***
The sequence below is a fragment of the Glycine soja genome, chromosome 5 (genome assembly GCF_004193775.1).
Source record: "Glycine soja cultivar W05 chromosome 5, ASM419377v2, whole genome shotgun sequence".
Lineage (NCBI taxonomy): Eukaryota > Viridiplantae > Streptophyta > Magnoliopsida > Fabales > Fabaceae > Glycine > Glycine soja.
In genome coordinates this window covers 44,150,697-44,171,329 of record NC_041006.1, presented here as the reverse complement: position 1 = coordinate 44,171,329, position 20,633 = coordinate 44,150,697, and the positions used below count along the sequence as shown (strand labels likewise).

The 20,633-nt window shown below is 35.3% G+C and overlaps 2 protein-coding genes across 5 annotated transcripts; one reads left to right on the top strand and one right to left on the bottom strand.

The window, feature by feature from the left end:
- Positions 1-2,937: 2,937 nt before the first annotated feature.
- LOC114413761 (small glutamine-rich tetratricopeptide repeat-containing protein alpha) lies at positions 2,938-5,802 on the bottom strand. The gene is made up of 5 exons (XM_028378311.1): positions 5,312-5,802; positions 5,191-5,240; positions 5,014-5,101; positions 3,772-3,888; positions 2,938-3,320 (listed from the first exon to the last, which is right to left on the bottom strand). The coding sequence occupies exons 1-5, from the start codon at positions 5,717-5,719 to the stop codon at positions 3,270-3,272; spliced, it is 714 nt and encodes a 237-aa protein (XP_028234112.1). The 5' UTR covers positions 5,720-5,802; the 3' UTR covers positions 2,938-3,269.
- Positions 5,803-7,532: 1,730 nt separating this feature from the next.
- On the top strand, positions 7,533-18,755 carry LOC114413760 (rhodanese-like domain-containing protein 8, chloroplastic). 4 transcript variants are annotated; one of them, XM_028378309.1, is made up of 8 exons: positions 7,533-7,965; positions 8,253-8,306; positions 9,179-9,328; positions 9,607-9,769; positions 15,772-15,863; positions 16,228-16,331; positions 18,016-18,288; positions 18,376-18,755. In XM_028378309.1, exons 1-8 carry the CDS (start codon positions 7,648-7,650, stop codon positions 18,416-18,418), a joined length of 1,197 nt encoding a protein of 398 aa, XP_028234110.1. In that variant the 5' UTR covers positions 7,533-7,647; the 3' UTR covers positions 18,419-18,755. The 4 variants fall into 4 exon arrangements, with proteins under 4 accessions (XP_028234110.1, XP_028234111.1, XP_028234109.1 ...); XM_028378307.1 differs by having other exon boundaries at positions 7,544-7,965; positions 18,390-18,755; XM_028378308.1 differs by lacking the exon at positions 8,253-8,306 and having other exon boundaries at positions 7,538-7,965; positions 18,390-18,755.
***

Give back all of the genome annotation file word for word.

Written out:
The sequence below is a fragment of the Glycine soja genome, chromosome 5 (genome assembly GCF_004193775.1).
Source record: "Glycine soja cultivar W05 chromosome 5, ASM419377v2, whole genome shotgun sequence".
Lineage (NCBI taxonomy): Eukaryota > Viridiplantae > Streptophyta > Magnoliopsida > Fabales > Fabaceae > Glycine > Glycine soja.
In genome coordinates this window covers 44,150,697-44,171,329 of record NC_041006.1, presented here as the reverse complement: position 1 = coordinate 44,171,329, position 20,633 = coordinate 44,150,697, and the positions used below count along the sequence as shown (strand labels likewise).

The 20,633-nt window shown below is 35.3% G+C and overlaps 2 protein-coding genes across 5 annotated transcripts; one reads left to right on the top strand and one right to left on the bottom strand.

The window, feature by feature from the left end:
- Positions 1-2,937: 2,937 nt before the first annotated feature.
- LOC114413761 (small glutamine-rich tetratricopeptide repeat-containing protein alpha) lies at positions 2,938-5,802 on the bottom strand. The gene is made up of 5 exons (XM_028378311.1): positions 5,312-5,802; positions 5,191-5,240; positions 5,014-5,101; positions 3,772-3,888; positions 2,938-3,320 (listed from the first exon to the last, which is right to left on the bottom strand). The coding sequence occupies exons 1-5, from the start codon at positions 5,717-5,719 to the stop codon at positions 3,270-3,272; spliced, it is 714 nt and encodes a 237-aa protein (XP_028234112.1). The 5' UTR covers positions 5,720-5,802; the 3' UTR covers positions 2,938-3,269.
- Positions 5,803-7,532: 1,730 nt separating this feature from the next.
- On the top strand, positions 7,533-18,755 carry LOC114413760 (rhodanese-like domain-containing protein 8, chloroplastic). 4 transcript variants are annotated; one of them, XM_028378309.1, is made up of 8 exons: positions 7,533-7,965; positions 8,253-8,306; positions 9,179-9,328; positions 9,607-9,769; positions 15,772-15,863; positions 16,228-16,331; positions 18,016-18,288; positions 18,376-18,755. In XM_028378309.1, exons 1-8 carry the CDS (start codon positions 7,648-7,650, stop codon positions 18,416-18,418), a joined length of 1,197 nt encoding a protein of 398 aa, XP_028234110.1. In that variant the 5' UTR covers positions 7,533-7,647; the 3' UTR covers positions 18,419-18,755. The 4 variants fall into 4 exon arrangements, with proteins under 4 accessions (XP_028234110.1, XP_028234111.1, XP_028234109.1 ...); XM_028378307.1 differs by having other exon boundaries at positions 7,544-7,965; positions 18,390-18,755; XM_028378308.1 differs by lacking the exon at positions 8,253-8,306 and having other exon boundaries at positions 7,538-7,965; positions 18,390-18,755.